Segments From this episode
Graduation season's here, and life after the diploma doesn't look as daunting as last year for new grads. Things may be looking up as some MBA students figure out how to land a job in a tough economy. Caitlan Carroll reports.
Foxconn builds a lot of the world's most well-known gadgets, like the iPhone. But a recent string of suicides at the company's factory in southern China has raised the pressure on Apple and other clients to do something. Commentator Farhad Manjoo says customers ought to do something, too.
Europe's debt crisis and the weak jobs report have led to chatter about the possibility of a double-dip recession. J. Bradford DeLong, economist at U.C. Berkley, talks with Kai Ryssdal about the chances of that happening.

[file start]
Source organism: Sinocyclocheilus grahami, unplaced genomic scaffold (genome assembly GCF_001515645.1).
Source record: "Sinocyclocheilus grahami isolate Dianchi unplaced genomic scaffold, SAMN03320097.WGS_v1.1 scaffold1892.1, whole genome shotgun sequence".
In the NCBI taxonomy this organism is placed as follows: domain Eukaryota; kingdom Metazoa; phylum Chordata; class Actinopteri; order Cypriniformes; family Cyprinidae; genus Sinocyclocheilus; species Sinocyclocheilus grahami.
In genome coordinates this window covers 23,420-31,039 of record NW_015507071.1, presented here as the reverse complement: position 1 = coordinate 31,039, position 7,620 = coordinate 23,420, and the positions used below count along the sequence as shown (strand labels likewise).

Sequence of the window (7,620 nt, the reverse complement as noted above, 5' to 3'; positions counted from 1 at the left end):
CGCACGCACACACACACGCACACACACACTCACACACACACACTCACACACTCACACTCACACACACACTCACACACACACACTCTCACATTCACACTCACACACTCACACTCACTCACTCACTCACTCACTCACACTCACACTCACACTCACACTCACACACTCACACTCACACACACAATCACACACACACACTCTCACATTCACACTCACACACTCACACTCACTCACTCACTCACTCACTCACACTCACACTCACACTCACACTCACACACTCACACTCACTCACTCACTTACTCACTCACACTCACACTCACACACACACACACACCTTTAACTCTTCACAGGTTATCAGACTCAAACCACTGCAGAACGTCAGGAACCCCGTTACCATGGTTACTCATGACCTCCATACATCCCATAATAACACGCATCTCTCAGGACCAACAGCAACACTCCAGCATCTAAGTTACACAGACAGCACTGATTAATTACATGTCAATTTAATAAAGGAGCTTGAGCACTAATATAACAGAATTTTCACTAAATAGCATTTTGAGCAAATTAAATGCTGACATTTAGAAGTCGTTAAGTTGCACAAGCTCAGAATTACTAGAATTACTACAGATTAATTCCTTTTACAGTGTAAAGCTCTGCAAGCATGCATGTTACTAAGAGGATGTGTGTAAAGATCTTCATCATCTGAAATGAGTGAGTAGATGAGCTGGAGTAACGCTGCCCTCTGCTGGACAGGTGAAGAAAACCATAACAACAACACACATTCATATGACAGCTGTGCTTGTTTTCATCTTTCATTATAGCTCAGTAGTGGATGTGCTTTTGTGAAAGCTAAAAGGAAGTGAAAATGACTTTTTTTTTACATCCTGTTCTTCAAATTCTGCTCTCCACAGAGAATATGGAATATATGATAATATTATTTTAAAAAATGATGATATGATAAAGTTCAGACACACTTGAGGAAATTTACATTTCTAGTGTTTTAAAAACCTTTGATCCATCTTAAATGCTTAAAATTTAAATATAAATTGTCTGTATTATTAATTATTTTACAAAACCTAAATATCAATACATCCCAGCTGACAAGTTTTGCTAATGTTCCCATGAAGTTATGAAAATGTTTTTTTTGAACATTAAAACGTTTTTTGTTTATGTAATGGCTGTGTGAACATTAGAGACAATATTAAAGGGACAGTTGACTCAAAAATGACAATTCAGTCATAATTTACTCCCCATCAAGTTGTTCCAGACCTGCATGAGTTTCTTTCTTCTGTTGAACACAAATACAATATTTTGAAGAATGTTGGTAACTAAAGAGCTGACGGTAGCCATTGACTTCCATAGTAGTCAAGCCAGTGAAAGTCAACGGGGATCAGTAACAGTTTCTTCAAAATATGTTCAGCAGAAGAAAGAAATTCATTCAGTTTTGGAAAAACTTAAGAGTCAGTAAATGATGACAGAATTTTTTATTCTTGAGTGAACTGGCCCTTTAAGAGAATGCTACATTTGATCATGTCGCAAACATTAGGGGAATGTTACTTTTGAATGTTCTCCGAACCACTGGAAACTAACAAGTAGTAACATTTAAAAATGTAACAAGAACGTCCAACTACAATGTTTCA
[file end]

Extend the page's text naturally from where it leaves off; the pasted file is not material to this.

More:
Spanish public-sector workers held a one-day strike against a government plan to shrink the country's budget deficit with austerity measures. The strike was not as widely supported as unions may have hoped, but more widespread action could be on the way. Stephen Beard reports.
The word "bubble" might come to mind when you think of the Great Recession. And now there is some worry about another bubble developing -- this time in the bond market. Jeremy Hobson reports.
The lower house of Switzerland's parliament voted down a deal struck last summer between U.S. officials and the Swiss bank UBS to reveal the names of account holders who authorities say owe taxes. Alisa Roth reports on the impact of the vote.
President Obama said if BP CEO Tony Hayward were working for him, he wouldn't have a job after some of the things he's said. Hayward has come under fire for several remarks, including saying "I'd like my life back." Stacey Vanek-Smith reports on why he still has a job and whether he will be able to keep it.
Marketplace for Tuesday, June 8, 2010